Secret documents found in the private office of Moussa Koussa, former head of Libya’s intelligence service, revealed that MI6 and Scotland Yard were involved in an intelligence operation to protect the son of Libya’s Muammar Gaddafi, the second most wanted in Libya after Gaddafi, from terror plot. The British intelligence services insisted the plot was connected to Qatar, now the Western powers’ leading Arab ally in Libya war.
MI6 immediately made contact with the French intelligence services after Libyan officials insisted that a terrorist group having links to Qatar was plotting to attack Saif from Paris. French officials told their British counterparts at the time that the Qatari Interior Minister had links with the extremist groups.
Details of former Libyan regime’s bid to ask for help from Britain to protect Saif were revealed in a letter from a senior MI6 official to his Libyan counterpart in the regime’s department of international relations. The letter was among the leaked documents found in Koussa’s, former spymaster, office in Tripoli.
MI6 expressed its willingness to protect Saif in the letter, which was dated January 20 2004, saying: “We have passed the details regarding the threat to Saif to our French counterparts. They have advised us that they do not have any traces on the individuals in the report and that there is no indication that they are in France.”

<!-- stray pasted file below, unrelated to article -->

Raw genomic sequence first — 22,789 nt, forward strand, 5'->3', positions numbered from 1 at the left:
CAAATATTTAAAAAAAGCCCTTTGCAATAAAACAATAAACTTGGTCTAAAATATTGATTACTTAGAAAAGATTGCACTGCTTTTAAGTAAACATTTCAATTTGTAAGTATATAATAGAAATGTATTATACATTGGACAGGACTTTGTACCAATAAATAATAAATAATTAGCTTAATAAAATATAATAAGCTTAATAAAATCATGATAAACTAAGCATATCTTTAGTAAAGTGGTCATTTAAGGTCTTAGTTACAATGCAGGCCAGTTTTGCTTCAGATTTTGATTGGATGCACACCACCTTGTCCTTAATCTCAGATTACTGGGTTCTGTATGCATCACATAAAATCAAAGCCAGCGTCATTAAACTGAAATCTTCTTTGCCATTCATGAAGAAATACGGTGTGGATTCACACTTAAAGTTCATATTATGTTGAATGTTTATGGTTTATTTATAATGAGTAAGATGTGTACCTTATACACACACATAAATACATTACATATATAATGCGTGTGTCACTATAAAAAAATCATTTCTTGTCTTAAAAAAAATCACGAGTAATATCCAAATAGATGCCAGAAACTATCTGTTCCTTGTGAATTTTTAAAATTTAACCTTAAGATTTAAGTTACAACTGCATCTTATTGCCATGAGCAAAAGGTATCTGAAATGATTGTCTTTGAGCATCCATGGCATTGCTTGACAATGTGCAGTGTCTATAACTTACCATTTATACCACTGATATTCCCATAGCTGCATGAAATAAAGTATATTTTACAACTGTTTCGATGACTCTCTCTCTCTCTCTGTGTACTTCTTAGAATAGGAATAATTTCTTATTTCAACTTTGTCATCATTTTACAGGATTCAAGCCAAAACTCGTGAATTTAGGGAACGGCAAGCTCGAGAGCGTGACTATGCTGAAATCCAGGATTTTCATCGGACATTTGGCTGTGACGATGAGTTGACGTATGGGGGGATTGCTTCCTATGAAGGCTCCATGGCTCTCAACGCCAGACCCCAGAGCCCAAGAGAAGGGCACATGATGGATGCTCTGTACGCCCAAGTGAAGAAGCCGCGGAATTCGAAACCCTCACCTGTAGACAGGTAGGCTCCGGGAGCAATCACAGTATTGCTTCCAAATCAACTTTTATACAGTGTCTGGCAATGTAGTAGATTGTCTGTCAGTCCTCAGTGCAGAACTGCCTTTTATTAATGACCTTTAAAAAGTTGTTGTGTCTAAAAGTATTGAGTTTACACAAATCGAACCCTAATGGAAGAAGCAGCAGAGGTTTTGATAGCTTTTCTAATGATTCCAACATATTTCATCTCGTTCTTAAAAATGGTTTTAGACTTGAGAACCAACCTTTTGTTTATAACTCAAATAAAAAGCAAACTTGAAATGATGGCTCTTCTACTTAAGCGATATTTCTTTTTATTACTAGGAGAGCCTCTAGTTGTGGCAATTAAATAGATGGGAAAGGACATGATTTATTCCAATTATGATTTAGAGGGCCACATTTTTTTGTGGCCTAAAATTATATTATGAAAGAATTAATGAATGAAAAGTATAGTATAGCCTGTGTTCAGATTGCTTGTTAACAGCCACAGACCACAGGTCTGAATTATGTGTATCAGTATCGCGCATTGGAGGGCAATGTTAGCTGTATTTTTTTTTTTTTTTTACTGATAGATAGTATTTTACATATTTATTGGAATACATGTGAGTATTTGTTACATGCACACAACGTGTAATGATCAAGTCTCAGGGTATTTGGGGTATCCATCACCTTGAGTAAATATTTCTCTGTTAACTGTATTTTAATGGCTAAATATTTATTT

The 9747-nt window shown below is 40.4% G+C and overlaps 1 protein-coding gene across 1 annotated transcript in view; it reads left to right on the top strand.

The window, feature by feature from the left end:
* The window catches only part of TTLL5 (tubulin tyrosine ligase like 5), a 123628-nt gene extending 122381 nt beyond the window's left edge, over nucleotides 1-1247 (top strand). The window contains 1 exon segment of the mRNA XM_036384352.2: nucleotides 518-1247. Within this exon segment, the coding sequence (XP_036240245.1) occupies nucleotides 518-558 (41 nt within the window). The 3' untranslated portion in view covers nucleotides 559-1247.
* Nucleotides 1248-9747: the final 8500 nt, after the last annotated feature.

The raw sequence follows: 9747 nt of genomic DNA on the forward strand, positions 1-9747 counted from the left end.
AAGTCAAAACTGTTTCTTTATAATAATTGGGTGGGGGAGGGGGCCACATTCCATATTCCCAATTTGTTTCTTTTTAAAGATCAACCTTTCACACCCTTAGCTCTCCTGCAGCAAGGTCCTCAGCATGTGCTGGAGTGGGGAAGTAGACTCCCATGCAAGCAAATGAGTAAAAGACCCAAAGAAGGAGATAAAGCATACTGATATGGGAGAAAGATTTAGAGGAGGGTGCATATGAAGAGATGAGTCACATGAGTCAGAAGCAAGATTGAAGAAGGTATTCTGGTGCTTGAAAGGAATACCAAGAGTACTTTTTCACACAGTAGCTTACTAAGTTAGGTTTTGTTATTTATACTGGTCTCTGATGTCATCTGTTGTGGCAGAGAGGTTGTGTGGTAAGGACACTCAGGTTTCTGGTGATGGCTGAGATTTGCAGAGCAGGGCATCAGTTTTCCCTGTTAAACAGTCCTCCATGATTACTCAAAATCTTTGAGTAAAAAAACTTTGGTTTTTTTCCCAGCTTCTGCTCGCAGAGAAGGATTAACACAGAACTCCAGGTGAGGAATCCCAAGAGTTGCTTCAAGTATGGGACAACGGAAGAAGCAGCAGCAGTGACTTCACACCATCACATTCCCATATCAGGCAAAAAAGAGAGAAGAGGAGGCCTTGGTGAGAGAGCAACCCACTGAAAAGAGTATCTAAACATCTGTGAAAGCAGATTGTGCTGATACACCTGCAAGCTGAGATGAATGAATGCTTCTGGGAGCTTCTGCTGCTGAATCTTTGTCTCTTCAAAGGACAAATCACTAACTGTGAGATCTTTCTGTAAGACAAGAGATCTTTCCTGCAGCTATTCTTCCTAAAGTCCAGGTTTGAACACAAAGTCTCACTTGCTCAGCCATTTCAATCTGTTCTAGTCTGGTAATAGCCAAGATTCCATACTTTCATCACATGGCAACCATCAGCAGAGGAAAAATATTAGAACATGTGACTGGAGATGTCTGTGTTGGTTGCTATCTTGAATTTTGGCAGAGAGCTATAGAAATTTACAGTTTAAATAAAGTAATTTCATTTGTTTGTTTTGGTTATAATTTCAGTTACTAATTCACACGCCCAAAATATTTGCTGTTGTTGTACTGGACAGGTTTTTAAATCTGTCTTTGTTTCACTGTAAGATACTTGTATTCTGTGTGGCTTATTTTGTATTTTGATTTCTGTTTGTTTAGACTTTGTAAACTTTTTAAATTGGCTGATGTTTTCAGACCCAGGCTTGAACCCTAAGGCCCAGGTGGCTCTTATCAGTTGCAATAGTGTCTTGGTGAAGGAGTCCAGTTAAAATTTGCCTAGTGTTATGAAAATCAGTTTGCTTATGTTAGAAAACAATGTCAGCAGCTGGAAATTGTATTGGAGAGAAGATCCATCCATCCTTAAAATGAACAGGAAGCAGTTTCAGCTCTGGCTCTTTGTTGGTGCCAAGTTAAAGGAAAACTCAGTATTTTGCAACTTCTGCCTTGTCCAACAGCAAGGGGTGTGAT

“The report has been passed on to the Metropolitan Police Special Branch and Saif has been placed on their at-risk register. The police have visited Saif to discuss the threat with him and he appears content with the measures being taken,” the letter added.
Other files referred to Saif’s role in establishing a good relationship with the Western governments, such as the revelations about nuclear program in Libya and a libel case against the Sunday Telegraph.
His role in pushing the Libyan regime to lose its “pariah status” was regarded as “highly constructive and welcome” in one British document. A senior British security official considered the need for Saif’s defamation action against The Sunday Telegraph in 2002, as an “unfortunate matter which had, thankfully, been concluded.” The British newspaper had accused the dictator’s son of being part of money-laundering fraud.
Saif al-Islam had said in an interview that he had urged his father to surrender his efforts to build an armory of weapons of mass destruction and to work together with the US and Britain. He had considered himself as a “troubleshooter” in relations with British and American officials. “I was able to take messages to my father and explain to him. By the end, we had a good relationship with the CIA, MI6 and all the Americans and British,” Saif said.
A leading British official praised Saif’s part in a letter in September 2004 claiming “Saif’s contribution in the ongoing dialogue is highly constructive. We are making good progress and his encouragement is welcome.”
Now the British government is launching air strikes in the Libyan capital to kill their former “trouble shooter” for his part in attacking the Libyan demonstrators.